Student Organizer, FEEST

Students went on to share their names, pronouns, and answered two questions:

  1. What is something that inspires you? 
  2. What do you want to walk away today with?

The room was filled with powerful young organizers representing themselves and their grassroots organizations and collectives. We heard thoughts from Black Student Union members, Filipinx organizers, and many more on what inspired them to fight for climate justice. We then watched a video that highlighted the impacts of climate change on smaller BIPOC communities across the globe and students got a chance to reflect together.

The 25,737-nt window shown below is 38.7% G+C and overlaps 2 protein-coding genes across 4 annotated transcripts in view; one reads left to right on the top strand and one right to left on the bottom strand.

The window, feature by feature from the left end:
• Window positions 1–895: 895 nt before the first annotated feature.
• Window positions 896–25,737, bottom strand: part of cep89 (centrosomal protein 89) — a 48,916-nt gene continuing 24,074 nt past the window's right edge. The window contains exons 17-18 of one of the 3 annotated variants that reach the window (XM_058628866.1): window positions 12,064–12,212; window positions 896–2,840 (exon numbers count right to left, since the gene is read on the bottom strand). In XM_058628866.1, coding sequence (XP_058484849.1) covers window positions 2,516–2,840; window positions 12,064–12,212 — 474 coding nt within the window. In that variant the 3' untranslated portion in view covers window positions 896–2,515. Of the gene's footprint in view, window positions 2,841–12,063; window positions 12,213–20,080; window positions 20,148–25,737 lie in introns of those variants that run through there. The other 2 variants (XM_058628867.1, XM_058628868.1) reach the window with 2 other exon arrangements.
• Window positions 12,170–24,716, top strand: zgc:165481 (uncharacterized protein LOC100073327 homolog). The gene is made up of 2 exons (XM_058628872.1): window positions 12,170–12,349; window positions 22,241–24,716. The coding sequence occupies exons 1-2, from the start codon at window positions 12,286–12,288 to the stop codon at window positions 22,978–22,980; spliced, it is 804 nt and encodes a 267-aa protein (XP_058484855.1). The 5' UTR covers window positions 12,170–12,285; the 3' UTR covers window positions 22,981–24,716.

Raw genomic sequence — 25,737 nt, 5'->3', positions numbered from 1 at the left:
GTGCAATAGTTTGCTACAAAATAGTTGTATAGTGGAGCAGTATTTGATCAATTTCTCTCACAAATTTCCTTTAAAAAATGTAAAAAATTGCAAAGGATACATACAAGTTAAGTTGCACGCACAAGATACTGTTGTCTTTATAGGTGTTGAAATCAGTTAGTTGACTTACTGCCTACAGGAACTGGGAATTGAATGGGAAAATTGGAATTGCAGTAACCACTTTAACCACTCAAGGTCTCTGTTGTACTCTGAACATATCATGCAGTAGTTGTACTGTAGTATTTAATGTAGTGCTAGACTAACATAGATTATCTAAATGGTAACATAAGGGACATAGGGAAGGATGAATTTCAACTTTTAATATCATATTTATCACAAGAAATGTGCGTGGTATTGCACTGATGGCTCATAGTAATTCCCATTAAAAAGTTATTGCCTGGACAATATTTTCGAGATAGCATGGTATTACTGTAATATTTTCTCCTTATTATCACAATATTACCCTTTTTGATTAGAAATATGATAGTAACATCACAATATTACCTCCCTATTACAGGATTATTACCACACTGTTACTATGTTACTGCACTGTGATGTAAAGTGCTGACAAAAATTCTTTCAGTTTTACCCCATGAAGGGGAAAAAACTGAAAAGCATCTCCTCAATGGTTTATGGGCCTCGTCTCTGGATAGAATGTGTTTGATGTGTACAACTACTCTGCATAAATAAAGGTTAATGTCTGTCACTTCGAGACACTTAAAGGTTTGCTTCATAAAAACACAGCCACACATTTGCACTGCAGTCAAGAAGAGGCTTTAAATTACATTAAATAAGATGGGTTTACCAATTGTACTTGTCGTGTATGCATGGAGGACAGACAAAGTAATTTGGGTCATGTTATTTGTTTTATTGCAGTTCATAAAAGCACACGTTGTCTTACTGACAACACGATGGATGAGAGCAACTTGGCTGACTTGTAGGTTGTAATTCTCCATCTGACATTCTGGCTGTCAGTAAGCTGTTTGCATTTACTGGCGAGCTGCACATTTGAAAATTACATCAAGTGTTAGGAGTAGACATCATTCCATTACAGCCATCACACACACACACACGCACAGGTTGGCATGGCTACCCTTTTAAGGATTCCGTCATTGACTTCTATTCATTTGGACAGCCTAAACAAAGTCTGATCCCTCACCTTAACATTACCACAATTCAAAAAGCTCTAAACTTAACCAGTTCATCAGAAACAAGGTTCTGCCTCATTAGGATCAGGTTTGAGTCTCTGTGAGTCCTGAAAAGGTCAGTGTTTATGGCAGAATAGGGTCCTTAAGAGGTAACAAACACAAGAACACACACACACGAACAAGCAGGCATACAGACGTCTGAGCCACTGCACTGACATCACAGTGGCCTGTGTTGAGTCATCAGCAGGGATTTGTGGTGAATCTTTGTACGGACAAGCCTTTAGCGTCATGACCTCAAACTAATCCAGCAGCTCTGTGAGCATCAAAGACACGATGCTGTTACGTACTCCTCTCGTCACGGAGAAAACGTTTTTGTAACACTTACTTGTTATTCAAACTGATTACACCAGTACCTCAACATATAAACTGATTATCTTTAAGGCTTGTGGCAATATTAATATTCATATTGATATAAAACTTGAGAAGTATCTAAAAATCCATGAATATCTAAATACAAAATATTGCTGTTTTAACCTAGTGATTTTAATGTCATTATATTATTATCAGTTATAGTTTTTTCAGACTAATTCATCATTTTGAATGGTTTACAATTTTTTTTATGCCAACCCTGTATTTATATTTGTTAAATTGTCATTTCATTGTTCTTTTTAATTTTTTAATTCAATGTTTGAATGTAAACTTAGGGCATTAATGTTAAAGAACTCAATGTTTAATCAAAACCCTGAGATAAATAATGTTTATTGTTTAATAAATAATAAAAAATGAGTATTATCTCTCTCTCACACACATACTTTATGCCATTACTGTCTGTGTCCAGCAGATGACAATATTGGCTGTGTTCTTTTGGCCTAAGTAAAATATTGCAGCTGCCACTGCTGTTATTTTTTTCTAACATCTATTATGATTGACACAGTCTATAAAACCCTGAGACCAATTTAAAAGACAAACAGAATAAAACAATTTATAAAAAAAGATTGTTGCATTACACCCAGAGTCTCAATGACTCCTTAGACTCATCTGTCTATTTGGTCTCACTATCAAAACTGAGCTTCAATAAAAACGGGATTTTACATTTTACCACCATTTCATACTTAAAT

Check out some quotes from students on how this video landed for them:

This makes me think about how last year there were strikes happening right before school started within the Seattle Public School District. I’ve heard stories about Franklin, Cleveland, and Rainier Beach, and how they get different resources than we see in well-funded schools that are up north. Basically what happened last year, despite the fact that, after the strikes happened, there were talks about how they reached an agreement, but we’re still seeing the same problems. South End schools are still not getting adequate mental health resources and their schools or their classrooms are still not getting adequate heating. Things are still breaking down. Students don’t even have supplies. You still see the same problems and a lot of it points to the budget cuts that are being made that are still ongoing.